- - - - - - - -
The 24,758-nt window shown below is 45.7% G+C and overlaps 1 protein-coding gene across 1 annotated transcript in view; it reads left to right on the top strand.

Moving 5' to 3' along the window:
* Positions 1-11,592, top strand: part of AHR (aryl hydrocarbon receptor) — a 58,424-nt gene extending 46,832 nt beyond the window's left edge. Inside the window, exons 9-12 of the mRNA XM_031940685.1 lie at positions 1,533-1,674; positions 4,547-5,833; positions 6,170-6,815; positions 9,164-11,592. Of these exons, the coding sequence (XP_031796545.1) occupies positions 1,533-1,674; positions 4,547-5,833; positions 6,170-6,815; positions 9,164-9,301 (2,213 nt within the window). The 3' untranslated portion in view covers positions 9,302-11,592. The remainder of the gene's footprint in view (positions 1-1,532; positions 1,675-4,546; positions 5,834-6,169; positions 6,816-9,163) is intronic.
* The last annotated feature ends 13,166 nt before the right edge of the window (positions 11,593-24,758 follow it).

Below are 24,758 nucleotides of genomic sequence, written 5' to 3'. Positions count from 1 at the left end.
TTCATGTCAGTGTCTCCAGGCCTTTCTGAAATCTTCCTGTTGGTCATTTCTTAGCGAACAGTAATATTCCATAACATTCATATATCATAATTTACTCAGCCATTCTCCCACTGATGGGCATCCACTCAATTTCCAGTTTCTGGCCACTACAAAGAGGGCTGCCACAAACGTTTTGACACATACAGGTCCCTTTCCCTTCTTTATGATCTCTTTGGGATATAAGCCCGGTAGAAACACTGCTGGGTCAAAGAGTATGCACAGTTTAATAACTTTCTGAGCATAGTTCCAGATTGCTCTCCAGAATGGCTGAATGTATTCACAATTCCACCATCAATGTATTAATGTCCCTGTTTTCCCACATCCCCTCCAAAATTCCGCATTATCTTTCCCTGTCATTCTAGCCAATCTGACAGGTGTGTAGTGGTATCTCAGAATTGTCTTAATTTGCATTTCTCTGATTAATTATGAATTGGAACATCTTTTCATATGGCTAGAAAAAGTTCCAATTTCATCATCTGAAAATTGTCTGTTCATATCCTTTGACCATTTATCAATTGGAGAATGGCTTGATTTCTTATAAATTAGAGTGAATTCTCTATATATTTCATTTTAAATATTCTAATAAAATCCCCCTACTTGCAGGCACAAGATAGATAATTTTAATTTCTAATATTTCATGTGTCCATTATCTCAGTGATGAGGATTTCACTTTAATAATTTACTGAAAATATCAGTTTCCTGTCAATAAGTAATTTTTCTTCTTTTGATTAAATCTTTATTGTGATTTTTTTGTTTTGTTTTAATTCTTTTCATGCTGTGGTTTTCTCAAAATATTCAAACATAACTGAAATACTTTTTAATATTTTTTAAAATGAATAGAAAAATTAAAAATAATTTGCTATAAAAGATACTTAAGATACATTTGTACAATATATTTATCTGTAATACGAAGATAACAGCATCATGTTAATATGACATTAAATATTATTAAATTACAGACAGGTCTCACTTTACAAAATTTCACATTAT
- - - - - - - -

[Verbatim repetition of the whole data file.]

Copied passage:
The 24,758-nt window shown below is 45.7% G+C and overlaps 1 protein-coding gene across 1 annotated transcript in view; it reads left to right on the top strand.

Moving 5' to 3' along the window:
* Positions 1-11,592, top strand: part of AHR (aryl hydrocarbon receptor) — a 58,424-nt gene extending 46,832 nt beyond the window's left edge. Inside the window, exons 9-12 of the mRNA XM_031940685.1 lie at positions 1,533-1,674; positions 4,547-5,833; positions 6,170-6,815; positions 9,164-11,592. Of these exons, the coding sequence (XP_031796545.1) occupies positions 1,533-1,674; positions 4,547-5,833; positions 6,170-6,815; positions 9,164-9,301 (2,213 nt within the window). The 3' untranslated portion in view covers positions 9,302-11,592. The remainder of the gene's footprint in view (positions 1-1,532; positions 1,675-4,546; positions 5,834-6,169; positions 6,816-9,163) is intronic.
* The last annotated feature ends 13,166 nt before the right edge of the window (positions 11,593-24,758 follow it).

Below are 24,758 nucleotides of genomic sequence, written 5' to 3'. Positions count from 1 at the left end.
TTCATGTCAGTGTCTCCAGGCCTTTCTGAAATCTTCCTGTTGGTCATTTCTTAGCGAACAGTAATATTCCATAACATTCATATATCATAATTTACTCAGCCATTCTCCCACTGATGGGCATCCACTCAATTTCCAGTTTCTGGCCACTACAAAGAGGGCTGCCACAAACGTTTTGACACATACAGGTCCCTTTCCCTTCTTTATGATCTCTTTGGGATATAAGCCCGGTAGAAACACTGCTGGGTCAAAGAGTATGCACAGTTTAATAACTTTCTGAGCATAGTTCCAGATTGCTCTCCAGAATGGCTGAATGTATTCACAATTCCACCATCAATGTATTAATGTCCCTGTTTTCCCACATCCCCTCCAAAATTCCGCATTATCTTTCCCTGTCATTCTAGCCAATCTGACAGGTGTGTAGTGGTATCTCAGAATTGTCTTAATTTGCATTTCTCTGATTAATTATGAATTGGAACATCTTTTCATATGGCTAGAAAAAGTTCCAATTTCATCATCTGAAAATTGTCTGTTCATATCCTTTGACCATTTATCAATTGGAGAATGGCTTGATTTCTTATAAATTAGAGTGAATTCTCTATATATTTCATTTTAAATATTCTAATAAAATCCCCCTACTTGCAGGCACAAGATAGATAATTTTAATTTCTAATATTTCATGTGTCCATTATCTCAGTGATGAGGATTTCACTTTAATAATTTACTGAAAATATCAGTTTCCTGTCAATAAGTAATTTTTCTTCTTTTGATTAAATCTTTATTGTGATTTTTTTGTTTTGTTTTAATTCTTTTCATGCTGTGGTTTTCTCAAAATATTCAAACATAACTGAAATACTTTTTAATATTTTTTAAAATGAATAGAAAAATTAAAAATAATTTGCTATAAAAGATACTTAAGATACATTTGTACAATATATTTATCTGTAATACGAAGATAACAGCATCATGTTAATATGACATTAAATATTATTAAATTACAGACAGGTCTCACTTTACAAAATTTCACATTAT